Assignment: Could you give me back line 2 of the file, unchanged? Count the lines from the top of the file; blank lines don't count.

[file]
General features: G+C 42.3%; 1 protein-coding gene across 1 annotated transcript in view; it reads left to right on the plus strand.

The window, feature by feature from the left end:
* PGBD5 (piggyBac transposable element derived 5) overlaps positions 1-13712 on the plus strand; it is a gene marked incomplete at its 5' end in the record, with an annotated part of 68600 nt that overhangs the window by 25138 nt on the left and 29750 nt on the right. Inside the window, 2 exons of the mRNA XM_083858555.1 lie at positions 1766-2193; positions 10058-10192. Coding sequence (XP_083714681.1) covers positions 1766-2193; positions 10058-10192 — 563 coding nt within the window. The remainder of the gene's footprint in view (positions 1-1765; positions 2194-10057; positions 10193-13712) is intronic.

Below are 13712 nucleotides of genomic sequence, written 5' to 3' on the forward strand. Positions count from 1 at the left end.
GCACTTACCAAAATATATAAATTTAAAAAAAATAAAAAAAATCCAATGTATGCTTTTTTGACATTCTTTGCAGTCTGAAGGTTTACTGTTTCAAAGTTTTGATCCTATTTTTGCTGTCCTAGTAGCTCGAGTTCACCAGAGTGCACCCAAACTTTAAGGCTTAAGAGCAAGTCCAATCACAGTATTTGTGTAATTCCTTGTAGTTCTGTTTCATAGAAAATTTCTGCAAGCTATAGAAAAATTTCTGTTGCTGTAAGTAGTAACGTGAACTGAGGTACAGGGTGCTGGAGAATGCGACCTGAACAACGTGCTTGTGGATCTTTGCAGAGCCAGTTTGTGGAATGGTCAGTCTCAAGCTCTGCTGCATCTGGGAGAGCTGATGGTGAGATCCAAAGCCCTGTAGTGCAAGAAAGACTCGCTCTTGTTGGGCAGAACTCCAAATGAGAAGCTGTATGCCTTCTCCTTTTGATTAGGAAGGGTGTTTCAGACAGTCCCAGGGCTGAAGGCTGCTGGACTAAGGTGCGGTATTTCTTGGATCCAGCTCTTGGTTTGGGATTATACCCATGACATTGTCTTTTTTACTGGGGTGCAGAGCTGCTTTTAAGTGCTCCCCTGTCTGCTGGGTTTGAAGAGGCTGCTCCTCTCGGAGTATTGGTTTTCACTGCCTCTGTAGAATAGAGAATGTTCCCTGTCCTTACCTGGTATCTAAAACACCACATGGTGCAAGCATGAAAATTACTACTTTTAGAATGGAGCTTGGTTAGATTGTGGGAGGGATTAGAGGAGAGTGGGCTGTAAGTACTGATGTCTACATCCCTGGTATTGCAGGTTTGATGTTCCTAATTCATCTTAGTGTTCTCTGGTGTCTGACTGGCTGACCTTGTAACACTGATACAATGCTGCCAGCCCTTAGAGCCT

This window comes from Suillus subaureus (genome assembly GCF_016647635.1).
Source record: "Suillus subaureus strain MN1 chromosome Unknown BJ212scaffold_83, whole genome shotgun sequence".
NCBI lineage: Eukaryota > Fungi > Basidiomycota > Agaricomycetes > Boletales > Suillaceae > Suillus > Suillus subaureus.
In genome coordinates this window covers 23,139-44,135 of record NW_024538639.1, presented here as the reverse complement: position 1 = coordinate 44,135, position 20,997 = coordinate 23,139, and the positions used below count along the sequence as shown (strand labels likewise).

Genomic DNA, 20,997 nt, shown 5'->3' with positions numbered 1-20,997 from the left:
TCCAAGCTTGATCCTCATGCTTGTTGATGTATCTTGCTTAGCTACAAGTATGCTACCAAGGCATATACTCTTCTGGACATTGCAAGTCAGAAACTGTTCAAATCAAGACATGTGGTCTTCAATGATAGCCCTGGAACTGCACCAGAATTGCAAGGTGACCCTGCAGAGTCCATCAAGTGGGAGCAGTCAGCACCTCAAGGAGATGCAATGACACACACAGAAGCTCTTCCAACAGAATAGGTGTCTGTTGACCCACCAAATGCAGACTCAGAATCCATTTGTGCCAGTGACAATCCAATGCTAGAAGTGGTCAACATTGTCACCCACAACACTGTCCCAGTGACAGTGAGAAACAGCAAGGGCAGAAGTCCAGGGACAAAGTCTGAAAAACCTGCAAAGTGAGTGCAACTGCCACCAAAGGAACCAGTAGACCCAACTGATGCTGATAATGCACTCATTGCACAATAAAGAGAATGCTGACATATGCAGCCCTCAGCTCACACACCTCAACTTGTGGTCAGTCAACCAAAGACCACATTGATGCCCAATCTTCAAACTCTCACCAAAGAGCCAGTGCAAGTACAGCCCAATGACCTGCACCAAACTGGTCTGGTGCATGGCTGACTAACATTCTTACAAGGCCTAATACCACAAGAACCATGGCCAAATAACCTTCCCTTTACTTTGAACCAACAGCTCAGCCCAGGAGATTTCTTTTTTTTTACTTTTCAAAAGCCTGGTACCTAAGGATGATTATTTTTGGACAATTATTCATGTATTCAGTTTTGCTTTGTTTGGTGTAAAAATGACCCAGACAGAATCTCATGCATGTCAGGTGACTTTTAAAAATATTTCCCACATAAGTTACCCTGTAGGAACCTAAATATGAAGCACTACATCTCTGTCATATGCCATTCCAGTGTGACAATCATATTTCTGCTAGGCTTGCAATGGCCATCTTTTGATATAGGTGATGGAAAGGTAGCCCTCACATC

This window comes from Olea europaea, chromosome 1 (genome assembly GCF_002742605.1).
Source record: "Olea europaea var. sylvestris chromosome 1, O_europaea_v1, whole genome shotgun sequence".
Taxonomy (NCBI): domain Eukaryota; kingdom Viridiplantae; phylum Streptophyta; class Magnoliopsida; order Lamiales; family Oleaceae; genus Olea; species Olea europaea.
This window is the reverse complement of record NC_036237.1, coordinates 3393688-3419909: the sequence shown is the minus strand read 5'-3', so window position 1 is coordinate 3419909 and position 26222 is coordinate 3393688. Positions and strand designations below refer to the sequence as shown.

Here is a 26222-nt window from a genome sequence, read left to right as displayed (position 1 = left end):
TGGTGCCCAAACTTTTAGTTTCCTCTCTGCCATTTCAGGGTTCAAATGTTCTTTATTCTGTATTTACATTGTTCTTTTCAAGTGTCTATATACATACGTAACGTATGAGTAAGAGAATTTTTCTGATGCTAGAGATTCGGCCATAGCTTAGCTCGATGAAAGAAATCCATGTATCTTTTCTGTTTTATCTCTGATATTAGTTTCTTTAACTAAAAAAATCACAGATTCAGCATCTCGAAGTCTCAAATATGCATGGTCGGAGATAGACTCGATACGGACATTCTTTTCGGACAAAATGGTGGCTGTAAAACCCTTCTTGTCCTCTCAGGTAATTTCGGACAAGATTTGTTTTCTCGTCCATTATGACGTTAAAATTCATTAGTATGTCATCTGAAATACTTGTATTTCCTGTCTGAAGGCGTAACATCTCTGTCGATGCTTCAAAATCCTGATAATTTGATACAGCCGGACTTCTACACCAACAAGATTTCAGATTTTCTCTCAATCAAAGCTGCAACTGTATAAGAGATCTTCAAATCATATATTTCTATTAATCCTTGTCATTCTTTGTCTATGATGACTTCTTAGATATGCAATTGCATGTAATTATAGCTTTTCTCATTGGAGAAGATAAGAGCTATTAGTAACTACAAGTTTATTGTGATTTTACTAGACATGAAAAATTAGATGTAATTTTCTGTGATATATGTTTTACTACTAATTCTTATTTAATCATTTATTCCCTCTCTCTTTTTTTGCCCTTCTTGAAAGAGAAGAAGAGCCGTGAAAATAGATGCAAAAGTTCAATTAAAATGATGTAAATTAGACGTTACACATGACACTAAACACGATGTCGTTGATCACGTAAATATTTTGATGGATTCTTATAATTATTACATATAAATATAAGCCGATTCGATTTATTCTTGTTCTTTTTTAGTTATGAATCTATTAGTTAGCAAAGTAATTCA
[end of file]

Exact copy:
The window, feature by feature from the left end: